Church, Mission and Leadership 1

I’ve just re-read a fascinating little book by Alan Roxburgh called The Missionary Congregation, Leadership and Liminality. Not new (1997), not long (66 pages) but it packs quite a punch and speaks prophetically into the challenges facing the 21st western church. It’s well worth discussing as an introduction to missional church and Roxburgh’s work and I want to use this post to tee things up.

His book is relevant because Christianity as we’ve known it in Ireland is at a turning point. To put it mildly, it’s impossible to imagine the Catholic Church ever having the same relationship with Irish identity and culture that gave it unchallenged power and prestige. Protestant churches seem to be in decline. While evangelicals in Ireland have seen growth, they remain a tiny minority. In the UK there are denominational death dates – at current rates of change it can be predicted when many older established denominations will cease to exist. The wider culture has shifted, the future is uncertain. We are transitioning from a deeply Christendom culture [where the church was central and powerful and respected] to one where those holding a Christian faith are increasingly marginal, less influential and have far fewer resources than in the past.

As Roxburgh says, pastors feel vulnerable, confused and defensive. Denominational executives are like firemen, running from one crisis to another. Ministry roles are changing so quickly that many are just trying to survive. There is little space for deeper reflection about the massive changes sweeping through the culture. There is a recognition of the desperate need to move from ‘maintenance to mission’. Yet there appears little real sense of how this shift is going to happen. Structures seem wedded to the past. Within denominations, after half a century of discussion about moving beyond ‘one man ministry’, clericalism remains entrenched. The model of professional clergy ‘owing the experience necessary to dispense religious care and functions’ to a guaranteed membership belongs to a bygone era.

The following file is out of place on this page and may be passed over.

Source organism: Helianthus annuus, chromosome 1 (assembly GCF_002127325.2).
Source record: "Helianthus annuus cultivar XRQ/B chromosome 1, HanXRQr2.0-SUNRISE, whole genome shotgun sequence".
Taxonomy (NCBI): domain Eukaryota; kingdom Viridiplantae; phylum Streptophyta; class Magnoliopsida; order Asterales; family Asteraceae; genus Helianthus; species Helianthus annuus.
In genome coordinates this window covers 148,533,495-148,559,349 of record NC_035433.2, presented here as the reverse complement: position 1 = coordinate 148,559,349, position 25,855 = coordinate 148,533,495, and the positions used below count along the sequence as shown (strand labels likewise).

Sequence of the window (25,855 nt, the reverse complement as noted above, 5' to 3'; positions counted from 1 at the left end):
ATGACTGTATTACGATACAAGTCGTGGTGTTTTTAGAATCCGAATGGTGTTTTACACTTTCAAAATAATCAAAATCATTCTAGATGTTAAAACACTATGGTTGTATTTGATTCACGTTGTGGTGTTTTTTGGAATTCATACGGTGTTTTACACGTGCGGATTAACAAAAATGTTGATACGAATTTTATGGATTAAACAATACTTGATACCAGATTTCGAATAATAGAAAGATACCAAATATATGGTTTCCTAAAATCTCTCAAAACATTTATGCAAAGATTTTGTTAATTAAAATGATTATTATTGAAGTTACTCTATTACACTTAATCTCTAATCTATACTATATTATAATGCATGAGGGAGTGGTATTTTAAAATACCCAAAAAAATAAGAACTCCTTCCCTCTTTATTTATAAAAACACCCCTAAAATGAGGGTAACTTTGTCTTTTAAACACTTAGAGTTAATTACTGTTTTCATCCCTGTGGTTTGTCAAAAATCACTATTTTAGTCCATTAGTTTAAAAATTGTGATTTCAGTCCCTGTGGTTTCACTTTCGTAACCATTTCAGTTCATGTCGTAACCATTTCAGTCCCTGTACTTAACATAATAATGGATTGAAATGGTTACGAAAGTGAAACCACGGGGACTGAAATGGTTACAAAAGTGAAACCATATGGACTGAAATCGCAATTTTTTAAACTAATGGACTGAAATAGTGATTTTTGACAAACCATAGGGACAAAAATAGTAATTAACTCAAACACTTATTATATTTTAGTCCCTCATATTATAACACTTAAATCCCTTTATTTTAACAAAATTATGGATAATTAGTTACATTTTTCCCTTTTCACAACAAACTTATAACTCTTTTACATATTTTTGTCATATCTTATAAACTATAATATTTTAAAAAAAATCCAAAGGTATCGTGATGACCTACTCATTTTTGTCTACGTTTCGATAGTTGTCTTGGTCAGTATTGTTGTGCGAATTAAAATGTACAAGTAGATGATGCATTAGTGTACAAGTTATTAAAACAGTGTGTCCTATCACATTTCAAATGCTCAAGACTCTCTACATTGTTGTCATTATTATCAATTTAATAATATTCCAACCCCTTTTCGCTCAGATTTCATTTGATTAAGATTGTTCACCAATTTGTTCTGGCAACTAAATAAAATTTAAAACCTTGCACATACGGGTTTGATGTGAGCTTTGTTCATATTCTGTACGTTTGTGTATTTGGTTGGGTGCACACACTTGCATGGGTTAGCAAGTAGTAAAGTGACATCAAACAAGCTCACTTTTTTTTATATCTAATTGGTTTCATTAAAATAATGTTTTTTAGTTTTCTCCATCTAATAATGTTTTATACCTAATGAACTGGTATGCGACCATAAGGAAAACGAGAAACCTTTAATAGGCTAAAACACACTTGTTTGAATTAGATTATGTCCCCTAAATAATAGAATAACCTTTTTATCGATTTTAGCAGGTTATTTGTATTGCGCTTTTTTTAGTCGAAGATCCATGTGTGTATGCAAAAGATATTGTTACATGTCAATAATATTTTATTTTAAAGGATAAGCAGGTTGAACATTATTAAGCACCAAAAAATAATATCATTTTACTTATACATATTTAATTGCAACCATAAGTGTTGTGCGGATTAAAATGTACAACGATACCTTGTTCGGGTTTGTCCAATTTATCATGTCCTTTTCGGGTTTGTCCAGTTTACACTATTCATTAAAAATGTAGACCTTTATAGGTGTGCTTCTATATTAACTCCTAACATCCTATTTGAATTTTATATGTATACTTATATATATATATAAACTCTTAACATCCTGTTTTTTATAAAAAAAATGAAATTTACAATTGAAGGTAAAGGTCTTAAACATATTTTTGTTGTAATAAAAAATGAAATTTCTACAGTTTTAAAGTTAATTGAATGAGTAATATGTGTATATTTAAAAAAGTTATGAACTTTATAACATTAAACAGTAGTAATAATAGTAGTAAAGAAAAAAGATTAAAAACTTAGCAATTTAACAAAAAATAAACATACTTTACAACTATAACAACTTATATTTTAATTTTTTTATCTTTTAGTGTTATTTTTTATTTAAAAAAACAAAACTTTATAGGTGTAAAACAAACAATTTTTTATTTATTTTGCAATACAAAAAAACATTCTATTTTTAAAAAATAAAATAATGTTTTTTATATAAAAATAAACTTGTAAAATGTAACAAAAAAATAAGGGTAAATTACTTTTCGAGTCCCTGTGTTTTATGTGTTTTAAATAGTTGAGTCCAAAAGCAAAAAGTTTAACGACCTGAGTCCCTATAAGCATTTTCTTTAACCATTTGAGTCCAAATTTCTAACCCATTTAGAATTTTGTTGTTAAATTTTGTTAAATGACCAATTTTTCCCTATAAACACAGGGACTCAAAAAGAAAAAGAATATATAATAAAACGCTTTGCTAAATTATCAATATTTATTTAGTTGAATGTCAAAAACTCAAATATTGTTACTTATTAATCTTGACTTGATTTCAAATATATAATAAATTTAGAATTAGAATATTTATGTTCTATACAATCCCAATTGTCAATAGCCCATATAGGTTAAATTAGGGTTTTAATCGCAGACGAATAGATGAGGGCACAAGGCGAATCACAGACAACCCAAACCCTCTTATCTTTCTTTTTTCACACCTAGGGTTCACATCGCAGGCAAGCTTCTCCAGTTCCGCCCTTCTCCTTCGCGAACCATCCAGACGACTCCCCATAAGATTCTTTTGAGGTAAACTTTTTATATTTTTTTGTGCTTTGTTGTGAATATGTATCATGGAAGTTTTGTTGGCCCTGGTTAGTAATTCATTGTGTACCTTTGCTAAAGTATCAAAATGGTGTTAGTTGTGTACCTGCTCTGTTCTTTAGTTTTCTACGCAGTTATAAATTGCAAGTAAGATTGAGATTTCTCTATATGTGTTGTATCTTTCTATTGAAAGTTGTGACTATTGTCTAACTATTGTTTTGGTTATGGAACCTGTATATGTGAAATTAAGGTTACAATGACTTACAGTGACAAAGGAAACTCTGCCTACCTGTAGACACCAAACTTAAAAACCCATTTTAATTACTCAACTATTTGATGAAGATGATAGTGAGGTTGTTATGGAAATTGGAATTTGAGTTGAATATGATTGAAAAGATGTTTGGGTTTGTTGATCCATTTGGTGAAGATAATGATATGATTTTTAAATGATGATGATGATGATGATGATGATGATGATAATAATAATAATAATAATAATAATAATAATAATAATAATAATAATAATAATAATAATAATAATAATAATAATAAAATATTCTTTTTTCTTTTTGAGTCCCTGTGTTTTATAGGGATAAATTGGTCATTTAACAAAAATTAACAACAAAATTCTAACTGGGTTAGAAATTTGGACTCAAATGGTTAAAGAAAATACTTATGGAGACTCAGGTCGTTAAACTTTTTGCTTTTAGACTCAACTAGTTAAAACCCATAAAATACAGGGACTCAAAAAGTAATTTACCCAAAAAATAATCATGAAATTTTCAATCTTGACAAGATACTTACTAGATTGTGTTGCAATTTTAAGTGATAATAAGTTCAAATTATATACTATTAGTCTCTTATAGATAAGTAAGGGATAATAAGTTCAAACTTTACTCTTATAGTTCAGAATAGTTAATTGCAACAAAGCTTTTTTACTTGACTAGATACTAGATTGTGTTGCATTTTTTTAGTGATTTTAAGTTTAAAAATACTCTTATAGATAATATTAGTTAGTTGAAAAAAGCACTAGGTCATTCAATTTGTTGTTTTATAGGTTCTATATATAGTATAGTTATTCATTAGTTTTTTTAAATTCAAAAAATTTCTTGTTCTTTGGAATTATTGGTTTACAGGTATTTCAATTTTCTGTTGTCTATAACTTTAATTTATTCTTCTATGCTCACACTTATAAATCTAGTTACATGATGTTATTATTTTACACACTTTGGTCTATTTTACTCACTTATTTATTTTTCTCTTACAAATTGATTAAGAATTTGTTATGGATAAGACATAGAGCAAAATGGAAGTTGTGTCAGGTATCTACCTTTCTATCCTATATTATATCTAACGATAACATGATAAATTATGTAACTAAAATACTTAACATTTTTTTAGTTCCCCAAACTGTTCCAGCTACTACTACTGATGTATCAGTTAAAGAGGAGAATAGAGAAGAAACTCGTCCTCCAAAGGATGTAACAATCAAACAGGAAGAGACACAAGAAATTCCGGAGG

Visionaries and radicals tend to end up beating their heads against brick walls of inertia or old centralised bureaucratic systems. Where decline has rung alarm bells, responses tend to be ones that hope somehow to return to the past or cling on to a privileged place at the centre of culture. Neither option seems viable.

Missional church is all about the churches understanding this changed context. Especially in understanding themselves as missionary communities in a post-Christendom culture. These are the sorts of issues Roxburgh takes up and has developed at much more length in writings and ministry.

How do you see the challenges facing the church in post-Christendom Ireland ?


3 thoughts on “Church, Mission and Leadership 1

  1. Let me reply by giving you a snippet from one of my latest essays:

    “Surprisingly, some denominations within the Irish context need not panic on the brink of closure. In Church Next, Gibbs and Coffey offer hope to the failing Western Church. They observe that some denominations are planting new Churches to make a fresh start – a case of believing that making babies is easier than raising the dead. Although, they argue that God may have the greater miracle in mind, quoting Mike Regele who speaks of the death of the Church not as its final demise, but as the essential precondition for resurrection. But, they warn, “It is those churches who refuse to bury their nostalgia and dismantle their defences that will fail to survive. “

  2. Sounds like a good essay 🙂 I like the emphasis on going forward with faith that is not afraid to be radical, not just reacting in panic or fear.

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